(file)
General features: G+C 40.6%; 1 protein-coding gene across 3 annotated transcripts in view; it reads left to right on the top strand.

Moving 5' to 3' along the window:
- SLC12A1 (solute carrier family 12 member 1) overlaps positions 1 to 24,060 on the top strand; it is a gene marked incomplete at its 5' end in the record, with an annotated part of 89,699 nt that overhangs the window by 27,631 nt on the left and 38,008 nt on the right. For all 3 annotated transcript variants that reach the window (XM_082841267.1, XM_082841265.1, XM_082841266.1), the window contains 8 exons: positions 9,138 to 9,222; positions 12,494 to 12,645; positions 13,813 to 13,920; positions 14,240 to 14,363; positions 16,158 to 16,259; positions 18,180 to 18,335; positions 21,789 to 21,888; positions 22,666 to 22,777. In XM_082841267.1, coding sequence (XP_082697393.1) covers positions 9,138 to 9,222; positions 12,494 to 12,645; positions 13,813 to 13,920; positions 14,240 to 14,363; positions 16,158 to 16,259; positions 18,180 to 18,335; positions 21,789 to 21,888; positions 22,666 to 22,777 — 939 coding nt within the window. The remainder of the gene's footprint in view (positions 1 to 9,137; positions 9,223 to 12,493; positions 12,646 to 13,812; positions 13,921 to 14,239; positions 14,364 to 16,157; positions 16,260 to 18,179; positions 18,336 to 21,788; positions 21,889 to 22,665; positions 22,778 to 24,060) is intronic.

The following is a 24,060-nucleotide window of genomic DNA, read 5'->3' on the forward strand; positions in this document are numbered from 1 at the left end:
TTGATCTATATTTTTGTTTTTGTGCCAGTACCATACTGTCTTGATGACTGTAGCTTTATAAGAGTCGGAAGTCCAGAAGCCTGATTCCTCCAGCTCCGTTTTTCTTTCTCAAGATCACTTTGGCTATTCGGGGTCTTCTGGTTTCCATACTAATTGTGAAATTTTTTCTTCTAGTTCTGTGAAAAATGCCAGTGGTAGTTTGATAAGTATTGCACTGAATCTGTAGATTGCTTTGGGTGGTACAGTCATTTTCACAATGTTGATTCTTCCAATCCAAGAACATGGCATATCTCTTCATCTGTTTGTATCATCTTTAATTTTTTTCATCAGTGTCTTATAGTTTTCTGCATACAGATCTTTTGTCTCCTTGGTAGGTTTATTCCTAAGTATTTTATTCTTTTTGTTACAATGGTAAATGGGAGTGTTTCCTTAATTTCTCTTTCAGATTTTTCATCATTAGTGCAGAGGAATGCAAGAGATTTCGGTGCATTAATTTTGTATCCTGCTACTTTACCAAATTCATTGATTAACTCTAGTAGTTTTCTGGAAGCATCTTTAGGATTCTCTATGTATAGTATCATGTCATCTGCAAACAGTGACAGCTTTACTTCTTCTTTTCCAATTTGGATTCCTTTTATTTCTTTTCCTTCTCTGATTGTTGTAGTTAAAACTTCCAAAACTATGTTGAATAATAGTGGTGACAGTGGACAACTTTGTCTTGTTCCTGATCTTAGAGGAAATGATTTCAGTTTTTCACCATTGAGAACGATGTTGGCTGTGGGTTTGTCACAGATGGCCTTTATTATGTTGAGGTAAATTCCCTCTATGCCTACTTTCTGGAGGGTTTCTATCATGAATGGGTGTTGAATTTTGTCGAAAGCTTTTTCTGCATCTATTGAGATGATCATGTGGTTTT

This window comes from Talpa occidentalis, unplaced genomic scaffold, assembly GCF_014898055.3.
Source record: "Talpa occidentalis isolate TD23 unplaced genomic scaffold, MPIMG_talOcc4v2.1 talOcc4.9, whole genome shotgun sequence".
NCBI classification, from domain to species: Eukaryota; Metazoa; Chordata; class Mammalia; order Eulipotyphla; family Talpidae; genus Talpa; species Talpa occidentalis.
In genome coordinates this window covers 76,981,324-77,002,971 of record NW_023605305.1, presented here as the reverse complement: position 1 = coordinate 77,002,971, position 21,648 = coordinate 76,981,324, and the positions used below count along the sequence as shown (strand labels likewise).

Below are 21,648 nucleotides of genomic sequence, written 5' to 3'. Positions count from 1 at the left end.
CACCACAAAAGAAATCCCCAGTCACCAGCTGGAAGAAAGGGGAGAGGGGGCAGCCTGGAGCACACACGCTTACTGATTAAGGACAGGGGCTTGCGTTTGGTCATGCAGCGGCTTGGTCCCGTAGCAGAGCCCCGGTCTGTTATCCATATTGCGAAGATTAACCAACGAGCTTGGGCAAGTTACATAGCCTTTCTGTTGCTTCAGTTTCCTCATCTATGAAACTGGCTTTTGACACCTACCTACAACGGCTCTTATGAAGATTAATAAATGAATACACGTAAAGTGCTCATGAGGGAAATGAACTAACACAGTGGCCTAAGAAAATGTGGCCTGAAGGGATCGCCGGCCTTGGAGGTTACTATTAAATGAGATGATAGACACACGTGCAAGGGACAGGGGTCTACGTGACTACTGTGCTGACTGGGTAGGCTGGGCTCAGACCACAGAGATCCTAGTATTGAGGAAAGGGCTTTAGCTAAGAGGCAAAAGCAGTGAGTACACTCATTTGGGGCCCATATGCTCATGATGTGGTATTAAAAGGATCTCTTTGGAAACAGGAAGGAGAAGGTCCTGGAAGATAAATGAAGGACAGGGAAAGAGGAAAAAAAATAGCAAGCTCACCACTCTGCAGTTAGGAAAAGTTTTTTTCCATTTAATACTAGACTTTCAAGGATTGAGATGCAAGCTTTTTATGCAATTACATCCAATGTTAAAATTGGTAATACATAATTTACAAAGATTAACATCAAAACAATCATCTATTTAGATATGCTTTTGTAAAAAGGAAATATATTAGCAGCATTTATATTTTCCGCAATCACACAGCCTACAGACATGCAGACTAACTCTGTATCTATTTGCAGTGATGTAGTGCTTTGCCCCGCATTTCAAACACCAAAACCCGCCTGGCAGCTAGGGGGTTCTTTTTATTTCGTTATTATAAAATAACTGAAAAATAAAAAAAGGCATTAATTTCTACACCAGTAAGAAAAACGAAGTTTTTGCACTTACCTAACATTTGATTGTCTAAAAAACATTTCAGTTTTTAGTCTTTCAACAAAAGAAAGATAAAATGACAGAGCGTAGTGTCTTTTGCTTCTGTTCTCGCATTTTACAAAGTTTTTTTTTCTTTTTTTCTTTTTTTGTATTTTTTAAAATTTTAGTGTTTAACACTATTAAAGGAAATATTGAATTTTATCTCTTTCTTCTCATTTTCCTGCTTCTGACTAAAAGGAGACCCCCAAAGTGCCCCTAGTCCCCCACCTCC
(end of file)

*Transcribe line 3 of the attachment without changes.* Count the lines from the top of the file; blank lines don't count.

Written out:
- SLC12A1 (solute carrier family 12 member 1) overlaps positions 1 to 24,060 on the top strand; it is a gene marked incomplete at its 5' end in the record, with an annotated part of 89,699 nt that overhangs the window by 27,631 nt on the left and 38,008 nt on the right. For all 3 annotated transcript variants that reach the window (XM_082841267.1, XM_082841265.1, XM_082841266.1), the window contains 8 exons: positions 9,138 to 9,222; positions 12,494 to 12,645; positions 13,813 to 13,920; positions 14,240 to 14,363; positions 16,158 to 16,259; positions 18,180 to 18,335; positions 21,789 to 21,888; positions 22,666 to 22,777. In XM_082841267.1, coding sequence (XP_082697393.1) covers positions 9,138 to 9,222; positions 12,494 to 12,645; positions 13,813 to 13,920; positions 14,240 to 14,363; positions 16,158 to 16,259; positions 18,180 to 18,335; positions 21,789 to 21,888; positions 22,666 to 22,777 — 939 coding nt within the window. The remainder of the gene's footprint in view (positions 1 to 9,137; positions 9,223 to 12,493; positions 12,646 to 13,812; positions 13,921 to 14,239; positions 14,364 to 16,157; positions 16,260 to 18,179; positions 18,336 to 21,788; positions 21,889 to 22,665; positions 22,778 to 24,060) is intronic.